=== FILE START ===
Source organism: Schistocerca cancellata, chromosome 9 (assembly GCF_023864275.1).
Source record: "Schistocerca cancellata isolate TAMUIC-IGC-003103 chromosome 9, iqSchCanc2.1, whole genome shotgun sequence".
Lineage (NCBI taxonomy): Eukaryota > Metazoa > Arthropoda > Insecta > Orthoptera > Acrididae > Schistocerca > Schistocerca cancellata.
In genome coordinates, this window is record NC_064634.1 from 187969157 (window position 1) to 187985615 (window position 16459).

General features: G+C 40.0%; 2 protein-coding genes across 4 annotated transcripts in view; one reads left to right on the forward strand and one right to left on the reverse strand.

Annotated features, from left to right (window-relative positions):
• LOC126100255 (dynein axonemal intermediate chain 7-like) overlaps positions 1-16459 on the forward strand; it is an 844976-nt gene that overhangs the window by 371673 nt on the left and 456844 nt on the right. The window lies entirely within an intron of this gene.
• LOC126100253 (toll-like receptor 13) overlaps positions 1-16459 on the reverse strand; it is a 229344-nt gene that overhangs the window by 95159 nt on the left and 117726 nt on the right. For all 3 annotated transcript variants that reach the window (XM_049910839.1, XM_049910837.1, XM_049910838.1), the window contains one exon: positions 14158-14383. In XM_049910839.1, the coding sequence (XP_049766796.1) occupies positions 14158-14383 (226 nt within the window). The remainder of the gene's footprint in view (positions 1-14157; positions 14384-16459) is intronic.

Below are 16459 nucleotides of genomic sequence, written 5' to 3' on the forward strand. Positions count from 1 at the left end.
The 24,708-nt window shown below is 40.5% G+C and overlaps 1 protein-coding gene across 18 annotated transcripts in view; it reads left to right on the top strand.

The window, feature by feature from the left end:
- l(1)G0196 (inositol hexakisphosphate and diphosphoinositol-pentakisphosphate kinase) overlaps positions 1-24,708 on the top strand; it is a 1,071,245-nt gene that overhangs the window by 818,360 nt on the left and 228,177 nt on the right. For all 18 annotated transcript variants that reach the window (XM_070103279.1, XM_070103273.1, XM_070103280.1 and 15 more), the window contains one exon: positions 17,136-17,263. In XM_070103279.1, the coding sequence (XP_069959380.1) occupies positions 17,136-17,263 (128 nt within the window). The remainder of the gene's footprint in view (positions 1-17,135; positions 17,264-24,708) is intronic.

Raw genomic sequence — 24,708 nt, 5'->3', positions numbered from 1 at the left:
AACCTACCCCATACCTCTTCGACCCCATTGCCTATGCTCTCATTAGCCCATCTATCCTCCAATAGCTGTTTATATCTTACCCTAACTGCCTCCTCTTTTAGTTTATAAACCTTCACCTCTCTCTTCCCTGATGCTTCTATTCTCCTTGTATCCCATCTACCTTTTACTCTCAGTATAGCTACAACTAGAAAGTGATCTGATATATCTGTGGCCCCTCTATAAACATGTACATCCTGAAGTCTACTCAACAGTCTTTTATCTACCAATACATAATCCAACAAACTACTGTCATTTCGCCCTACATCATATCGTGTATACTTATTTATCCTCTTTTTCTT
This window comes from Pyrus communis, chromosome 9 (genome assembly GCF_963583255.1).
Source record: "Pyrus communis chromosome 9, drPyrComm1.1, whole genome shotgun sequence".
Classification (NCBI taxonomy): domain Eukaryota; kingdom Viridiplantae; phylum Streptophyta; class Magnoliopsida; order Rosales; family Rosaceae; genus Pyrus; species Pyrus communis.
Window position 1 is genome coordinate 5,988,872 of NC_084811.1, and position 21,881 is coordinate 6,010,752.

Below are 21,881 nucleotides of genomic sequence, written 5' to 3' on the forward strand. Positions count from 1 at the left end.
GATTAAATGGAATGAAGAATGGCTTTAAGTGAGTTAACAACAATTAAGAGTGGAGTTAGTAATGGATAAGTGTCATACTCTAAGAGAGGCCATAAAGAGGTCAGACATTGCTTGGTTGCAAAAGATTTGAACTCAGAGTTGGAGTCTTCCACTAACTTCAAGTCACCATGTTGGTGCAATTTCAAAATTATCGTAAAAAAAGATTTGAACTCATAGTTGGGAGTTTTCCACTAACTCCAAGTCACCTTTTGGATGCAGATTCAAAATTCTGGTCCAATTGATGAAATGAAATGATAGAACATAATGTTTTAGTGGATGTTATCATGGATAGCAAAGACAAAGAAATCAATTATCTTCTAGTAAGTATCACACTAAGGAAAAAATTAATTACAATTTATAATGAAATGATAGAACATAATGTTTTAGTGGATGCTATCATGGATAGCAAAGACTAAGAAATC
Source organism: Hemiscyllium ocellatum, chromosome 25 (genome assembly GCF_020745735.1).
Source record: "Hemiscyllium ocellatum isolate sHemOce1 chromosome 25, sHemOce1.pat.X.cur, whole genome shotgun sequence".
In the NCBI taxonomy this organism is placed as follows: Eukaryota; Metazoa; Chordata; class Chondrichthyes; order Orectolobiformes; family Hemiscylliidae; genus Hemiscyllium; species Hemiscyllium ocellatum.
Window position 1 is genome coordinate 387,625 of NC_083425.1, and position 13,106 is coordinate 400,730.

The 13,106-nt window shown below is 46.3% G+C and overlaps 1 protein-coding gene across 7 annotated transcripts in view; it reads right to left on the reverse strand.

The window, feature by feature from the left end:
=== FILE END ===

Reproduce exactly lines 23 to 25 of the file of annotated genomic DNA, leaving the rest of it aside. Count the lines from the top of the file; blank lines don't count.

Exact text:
In the NCBI taxonomy this organism is placed as follows: Eukaryota; Metazoa; Chordata; class Chondrichthyes; order Orectolobiformes; family Hemiscylliidae; genus Hemiscyllium; species Hemiscyllium ocellatum.
Window position 1 is genome coordinate 387,625 of NC_083425.1, and position 13,106 is coordinate 400,730.

The 13,106-nt window shown below is 46.3% G+C and overlaps 1 protein-coding gene across 7 annotated transcripts in view; it reads right to left on the reverse strand.